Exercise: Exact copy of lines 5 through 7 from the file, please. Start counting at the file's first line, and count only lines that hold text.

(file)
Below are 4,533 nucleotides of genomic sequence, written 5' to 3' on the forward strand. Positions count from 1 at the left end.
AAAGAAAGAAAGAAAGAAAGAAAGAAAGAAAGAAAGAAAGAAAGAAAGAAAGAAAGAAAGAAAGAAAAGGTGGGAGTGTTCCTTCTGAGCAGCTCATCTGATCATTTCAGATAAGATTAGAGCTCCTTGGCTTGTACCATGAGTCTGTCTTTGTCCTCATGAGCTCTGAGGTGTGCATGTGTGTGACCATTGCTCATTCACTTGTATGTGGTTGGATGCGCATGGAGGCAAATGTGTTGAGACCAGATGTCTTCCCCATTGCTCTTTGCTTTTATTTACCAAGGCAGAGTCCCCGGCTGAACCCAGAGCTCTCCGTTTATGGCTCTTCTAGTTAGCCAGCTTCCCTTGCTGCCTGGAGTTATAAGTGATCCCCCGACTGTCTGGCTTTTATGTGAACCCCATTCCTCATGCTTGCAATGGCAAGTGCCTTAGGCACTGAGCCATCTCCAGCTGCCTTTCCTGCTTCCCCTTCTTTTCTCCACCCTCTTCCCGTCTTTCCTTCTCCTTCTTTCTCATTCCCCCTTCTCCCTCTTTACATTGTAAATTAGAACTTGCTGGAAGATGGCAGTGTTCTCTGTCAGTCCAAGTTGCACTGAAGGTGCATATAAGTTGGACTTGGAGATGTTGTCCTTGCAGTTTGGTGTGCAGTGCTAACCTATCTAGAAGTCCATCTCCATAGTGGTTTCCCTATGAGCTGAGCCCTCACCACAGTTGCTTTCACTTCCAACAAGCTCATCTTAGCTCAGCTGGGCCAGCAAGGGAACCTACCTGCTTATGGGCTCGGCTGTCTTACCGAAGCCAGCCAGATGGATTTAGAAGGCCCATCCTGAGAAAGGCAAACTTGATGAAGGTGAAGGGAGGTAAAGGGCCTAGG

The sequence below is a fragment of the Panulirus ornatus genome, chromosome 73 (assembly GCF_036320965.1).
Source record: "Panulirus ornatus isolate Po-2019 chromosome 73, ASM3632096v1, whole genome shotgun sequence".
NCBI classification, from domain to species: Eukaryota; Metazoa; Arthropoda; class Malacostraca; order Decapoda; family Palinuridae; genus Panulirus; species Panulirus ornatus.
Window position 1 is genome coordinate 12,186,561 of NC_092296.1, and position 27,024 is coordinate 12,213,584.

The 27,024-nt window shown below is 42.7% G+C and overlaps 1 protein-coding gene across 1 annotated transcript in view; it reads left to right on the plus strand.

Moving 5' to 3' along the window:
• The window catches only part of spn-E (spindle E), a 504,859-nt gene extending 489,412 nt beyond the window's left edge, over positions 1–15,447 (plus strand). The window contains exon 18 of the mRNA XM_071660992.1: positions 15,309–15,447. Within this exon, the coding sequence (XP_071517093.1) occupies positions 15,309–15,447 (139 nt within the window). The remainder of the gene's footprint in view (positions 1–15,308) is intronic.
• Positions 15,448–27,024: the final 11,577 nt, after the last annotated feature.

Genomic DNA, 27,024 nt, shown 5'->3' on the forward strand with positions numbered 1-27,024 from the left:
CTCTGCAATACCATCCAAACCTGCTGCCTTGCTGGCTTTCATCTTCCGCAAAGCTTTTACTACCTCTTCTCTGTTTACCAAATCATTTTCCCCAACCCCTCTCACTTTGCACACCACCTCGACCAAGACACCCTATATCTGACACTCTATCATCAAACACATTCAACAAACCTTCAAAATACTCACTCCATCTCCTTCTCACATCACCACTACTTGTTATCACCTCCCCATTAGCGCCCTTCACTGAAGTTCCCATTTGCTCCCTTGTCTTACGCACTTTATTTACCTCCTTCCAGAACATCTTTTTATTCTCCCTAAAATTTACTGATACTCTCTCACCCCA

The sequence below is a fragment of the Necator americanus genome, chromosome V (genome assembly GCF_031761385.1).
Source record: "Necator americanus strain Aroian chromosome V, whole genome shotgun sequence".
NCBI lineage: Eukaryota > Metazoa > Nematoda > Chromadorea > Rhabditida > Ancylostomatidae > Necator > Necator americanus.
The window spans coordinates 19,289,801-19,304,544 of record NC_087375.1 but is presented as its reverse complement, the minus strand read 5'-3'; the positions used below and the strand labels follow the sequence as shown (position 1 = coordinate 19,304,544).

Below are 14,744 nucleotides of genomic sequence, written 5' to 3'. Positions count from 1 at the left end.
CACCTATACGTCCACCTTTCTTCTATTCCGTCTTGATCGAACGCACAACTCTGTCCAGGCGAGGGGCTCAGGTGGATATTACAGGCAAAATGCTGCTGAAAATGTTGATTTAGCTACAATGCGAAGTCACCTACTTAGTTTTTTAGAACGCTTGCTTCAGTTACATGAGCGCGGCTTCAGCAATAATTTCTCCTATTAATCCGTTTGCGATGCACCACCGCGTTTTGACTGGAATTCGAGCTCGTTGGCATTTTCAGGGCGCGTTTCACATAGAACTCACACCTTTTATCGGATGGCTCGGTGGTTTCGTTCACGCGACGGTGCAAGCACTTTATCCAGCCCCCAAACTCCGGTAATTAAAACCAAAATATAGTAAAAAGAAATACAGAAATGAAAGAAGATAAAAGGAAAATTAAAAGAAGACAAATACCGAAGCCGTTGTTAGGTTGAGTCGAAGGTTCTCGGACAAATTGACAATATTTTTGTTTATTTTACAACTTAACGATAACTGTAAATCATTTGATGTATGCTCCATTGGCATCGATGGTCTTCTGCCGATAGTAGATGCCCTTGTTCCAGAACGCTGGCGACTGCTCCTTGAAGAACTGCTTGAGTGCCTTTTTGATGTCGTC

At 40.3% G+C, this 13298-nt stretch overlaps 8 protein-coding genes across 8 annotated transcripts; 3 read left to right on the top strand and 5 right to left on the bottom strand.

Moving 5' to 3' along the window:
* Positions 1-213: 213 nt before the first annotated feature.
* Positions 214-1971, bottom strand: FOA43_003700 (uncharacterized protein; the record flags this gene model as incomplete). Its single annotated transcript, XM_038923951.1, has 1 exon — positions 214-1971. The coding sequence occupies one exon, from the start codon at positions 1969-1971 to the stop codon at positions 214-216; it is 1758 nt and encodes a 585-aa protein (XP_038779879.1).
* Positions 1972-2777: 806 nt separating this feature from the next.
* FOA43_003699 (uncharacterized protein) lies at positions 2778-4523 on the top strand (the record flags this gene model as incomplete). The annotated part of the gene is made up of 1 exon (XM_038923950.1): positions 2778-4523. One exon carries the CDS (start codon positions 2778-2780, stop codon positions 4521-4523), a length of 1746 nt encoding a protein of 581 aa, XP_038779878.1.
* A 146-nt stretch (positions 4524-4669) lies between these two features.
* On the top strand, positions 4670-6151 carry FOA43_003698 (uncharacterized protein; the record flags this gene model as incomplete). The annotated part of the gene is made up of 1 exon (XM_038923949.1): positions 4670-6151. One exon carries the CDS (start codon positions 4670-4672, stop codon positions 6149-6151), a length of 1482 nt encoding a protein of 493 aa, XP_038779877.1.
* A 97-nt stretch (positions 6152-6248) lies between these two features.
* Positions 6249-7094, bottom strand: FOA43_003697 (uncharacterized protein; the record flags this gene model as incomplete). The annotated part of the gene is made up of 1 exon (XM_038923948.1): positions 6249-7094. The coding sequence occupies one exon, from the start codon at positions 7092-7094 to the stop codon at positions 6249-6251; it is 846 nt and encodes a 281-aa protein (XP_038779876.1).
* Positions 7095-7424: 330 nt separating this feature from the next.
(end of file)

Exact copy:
NCBI classification, from domain to species: Eukaryota; Metazoa; Arthropoda; class Malacostraca; order Decapoda; family Palinuridae; genus Panulirus; species Panulirus ornatus.
Window position 1 is genome coordinate 12,186,561 of NC_092296.1, and position 27,024 is coordinate 12,213,584.

The 27,024-nt window shown below is 42.7% G+C and overlaps 1 protein-coding gene across 1 annotated transcript in view; it reads left to right on the plus strand.